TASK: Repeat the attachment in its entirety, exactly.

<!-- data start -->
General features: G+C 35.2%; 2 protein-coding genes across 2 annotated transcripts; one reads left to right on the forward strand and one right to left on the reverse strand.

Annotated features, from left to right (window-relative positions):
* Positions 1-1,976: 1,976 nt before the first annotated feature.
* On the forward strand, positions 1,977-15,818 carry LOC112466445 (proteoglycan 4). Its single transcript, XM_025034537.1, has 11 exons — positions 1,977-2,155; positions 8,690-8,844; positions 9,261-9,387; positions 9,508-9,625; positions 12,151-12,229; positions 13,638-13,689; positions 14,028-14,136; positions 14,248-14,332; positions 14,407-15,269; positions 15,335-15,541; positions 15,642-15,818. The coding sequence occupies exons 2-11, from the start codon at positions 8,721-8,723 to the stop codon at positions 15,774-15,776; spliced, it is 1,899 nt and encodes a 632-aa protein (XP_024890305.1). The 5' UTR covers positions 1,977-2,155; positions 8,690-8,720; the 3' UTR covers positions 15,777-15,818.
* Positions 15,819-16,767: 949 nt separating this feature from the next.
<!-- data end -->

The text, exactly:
General features: G+C 35.2%; 2 protein-coding genes across 2 annotated transcripts; one reads left to right on the forward strand and one right to left on the reverse strand.

Annotated features, from left to right (window-relative positions):
* Positions 1-1,976: 1,976 nt before the first annotated feature.
* On the forward strand, positions 1,977-15,818 carry LOC112466445 (proteoglycan 4). Its single transcript, XM_025034537.1, has 11 exons — positions 1,977-2,155; positions 8,690-8,844; positions 9,261-9,387; positions 9,508-9,625; positions 12,151-12,229; positions 13,638-13,689; positions 14,028-14,136; positions 14,248-14,332; positions 14,407-15,269; positions 15,335-15,541; positions 15,642-15,818. The coding sequence occupies exons 2-11, from the start codon at positions 8,721-8,723 to the stop codon at positions 15,774-15,776; spliced, it is 1,899 nt and encodes a 632-aa protein (XP_024890305.1). The 5' UTR covers positions 1,977-2,155; positions 8,690-8,720; the 3' UTR covers positions 15,777-15,818.
* Positions 15,819-16,767: 949 nt separating this feature from the next.